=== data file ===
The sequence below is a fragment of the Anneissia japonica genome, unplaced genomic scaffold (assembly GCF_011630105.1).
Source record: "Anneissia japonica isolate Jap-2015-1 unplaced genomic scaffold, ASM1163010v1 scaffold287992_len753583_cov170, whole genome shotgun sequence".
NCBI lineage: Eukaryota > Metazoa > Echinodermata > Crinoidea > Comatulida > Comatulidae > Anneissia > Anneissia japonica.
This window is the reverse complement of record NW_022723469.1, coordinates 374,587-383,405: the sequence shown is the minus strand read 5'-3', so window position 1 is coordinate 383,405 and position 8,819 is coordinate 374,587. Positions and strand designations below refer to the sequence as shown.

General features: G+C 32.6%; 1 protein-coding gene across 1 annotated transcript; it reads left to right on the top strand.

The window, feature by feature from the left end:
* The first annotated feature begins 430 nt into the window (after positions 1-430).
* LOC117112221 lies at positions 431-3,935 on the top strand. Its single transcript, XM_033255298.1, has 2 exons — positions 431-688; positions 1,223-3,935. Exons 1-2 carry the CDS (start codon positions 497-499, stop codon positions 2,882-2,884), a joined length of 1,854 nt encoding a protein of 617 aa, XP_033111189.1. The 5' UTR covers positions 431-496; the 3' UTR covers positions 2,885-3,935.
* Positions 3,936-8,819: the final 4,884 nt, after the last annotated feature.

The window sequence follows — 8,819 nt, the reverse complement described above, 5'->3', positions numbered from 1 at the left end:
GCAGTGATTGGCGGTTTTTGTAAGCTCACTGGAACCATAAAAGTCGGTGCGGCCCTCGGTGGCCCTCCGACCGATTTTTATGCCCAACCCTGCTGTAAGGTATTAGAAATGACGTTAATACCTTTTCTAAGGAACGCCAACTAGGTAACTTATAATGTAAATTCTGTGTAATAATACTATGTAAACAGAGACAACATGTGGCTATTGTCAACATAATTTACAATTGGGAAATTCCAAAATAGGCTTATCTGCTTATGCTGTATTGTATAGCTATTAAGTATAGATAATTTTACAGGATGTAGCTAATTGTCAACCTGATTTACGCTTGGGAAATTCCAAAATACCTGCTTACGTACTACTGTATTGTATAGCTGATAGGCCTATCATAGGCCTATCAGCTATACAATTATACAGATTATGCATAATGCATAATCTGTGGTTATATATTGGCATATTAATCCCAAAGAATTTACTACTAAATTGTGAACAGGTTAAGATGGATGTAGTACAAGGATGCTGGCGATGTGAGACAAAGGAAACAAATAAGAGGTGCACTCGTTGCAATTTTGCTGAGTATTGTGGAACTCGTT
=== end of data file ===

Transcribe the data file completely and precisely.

The sequence below is a fragment of the Anneissia japonica genome, unplaced genomic scaffold (assembly GCF_011630105.1).
Source record: "Anneissia japonica isolate Jap-2015-1 unplaced genomic scaffold, ASM1163010v1 scaffold287992_len753583_cov170, whole genome shotgun sequence".
NCBI lineage: Eukaryota > Metazoa > Echinodermata > Crinoidea > Comatulida > Comatulidae > Anneissia > Anneissia japonica.
This window is the reverse complement of record NW_022723469.1, coordinates 374,587-383,405: the sequence shown is the minus strand read 5'-3', so window position 1 is coordinate 383,405 and position 8,819 is coordinate 374,587. Positions and strand designations below refer to the sequence as shown.

General features: G+C 32.6%; 1 protein-coding gene across 1 annotated transcript; it reads left to right on the top strand.

The window, feature by feature from the left end:
* The first annotated feature begins 430 nt into the window (after positions 1-430).
* LOC117112221 lies at positions 431-3,935 on the top strand. Its single transcript, XM_033255298.1, has 2 exons — positions 431-688; positions 1,223-3,935. Exons 1-2 carry the CDS (start codon positions 497-499, stop codon positions 2,882-2,884), a joined length of 1,854 nt encoding a protein of 617 aa, XP_033111189.1. The 5' UTR covers positions 431-496; the 3' UTR covers positions 2,885-3,935.
* Positions 3,936-8,819: the final 4,884 nt, after the last annotated feature.

The window sequence follows — 8,819 nt, the reverse complement described above, 5'->3', positions numbered from 1 at the left end:
GCAGTGATTGGCGGTTTTTGTAAGCTCACTGGAACCATAAAAGTCGGTGCGGCCCTCGGTGGCCCTCCGACCGATTTTTATGCCCAACCCTGCTGTAAGGTATTAGAAATGACGTTAATACCTTTTCTAAGGAACGCCAACTAGGTAACTTATAATGTAAATTCTGTGTAATAATACTATGTAAACAGAGACAACATGTGGCTATTGTCAACATAATTTACAATTGGGAAATTCCAAAATAGGCTTATCTGCTTATGCTGTATTGTATAGCTATTAAGTATAGATAATTTTACAGGATGTAGCTAATTGTCAACCTGATTTACGCTTGGGAAATTCCAAAATACCTGCTTACGTACTACTGTATTGTATAGCTGATAGGCCTATCATAGGCCTATCAGCTATACAATTATACAGATTATGCATAATGCATAATCTGTGGTTATATATTGGCATATTAATCCCAAAGAATTTACTACTAAATTGTGAACAGGTTAAGATGGATGTAGTACAAGGATGCTGGCGATGTGAGACAAAGGAAACAAATAAGAGGTGCACTCGTTGCAATTTTGCTGAGTATTGTGGAACTCGTT